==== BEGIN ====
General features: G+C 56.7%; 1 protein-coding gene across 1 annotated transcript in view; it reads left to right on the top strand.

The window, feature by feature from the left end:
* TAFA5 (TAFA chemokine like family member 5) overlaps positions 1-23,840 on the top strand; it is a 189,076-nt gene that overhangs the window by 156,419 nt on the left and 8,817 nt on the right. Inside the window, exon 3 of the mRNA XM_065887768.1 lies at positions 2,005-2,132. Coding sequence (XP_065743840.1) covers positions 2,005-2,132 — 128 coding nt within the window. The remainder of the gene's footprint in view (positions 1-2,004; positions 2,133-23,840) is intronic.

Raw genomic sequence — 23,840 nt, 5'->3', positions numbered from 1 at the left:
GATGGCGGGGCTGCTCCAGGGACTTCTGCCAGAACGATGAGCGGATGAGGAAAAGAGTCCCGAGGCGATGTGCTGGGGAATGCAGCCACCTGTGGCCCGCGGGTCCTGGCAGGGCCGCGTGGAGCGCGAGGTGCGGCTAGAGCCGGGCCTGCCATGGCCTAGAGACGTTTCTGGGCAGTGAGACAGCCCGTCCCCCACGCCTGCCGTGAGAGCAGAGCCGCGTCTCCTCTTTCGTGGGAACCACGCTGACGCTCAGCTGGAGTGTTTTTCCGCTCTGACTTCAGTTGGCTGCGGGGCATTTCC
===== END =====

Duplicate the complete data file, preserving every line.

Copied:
General features: G+C 56.7%; 1 protein-coding gene across 1 annotated transcript in view; it reads left to right on the top strand.

The window, feature by feature from the left end:
* TAFA5 (TAFA chemokine like family member 5) overlaps positions 1-23,840 on the top strand; it is a 189,076-nt gene that overhangs the window by 156,419 nt on the left and 8,817 nt on the right. Inside the window, exon 3 of the mRNA XM_065887768.1 lies at positions 2,005-2,132. Coding sequence (XP_065743840.1) covers positions 2,005-2,132 — 128 coding nt within the window. The remainder of the gene's footprint in view (positions 1-2,004; positions 2,133-23,840) is intronic.

Raw genomic sequence — 23,840 nt, 5'->3', positions numbered from 1 at the left:
GATGGCGGGGCTGCTCCAGGGACTTCTGCCAGAACGATGAGCGGATGAGGAAAAGAGTCCCGAGGCGATGTGCTGGGGAATGCAGCCACCTGTGGCCCGCGGGTCCTGGCAGGGCCGCGTGGAGCGCGAGGTGCGGCTAGAGCCGGGCCTGCCATGGCCTAGAGACGTTTCTGGGCAGTGAGACAGCCCGTCCCCCACGCCTGCCGTGAGAGCAGAGCCGCGTCTCCTCTTTCGTGGGAACCACGCTGACGCTCAGCTGGAGTGTTTTTCCGCTCTGACTTCAGTTGGCTGCGGGGCATTTCC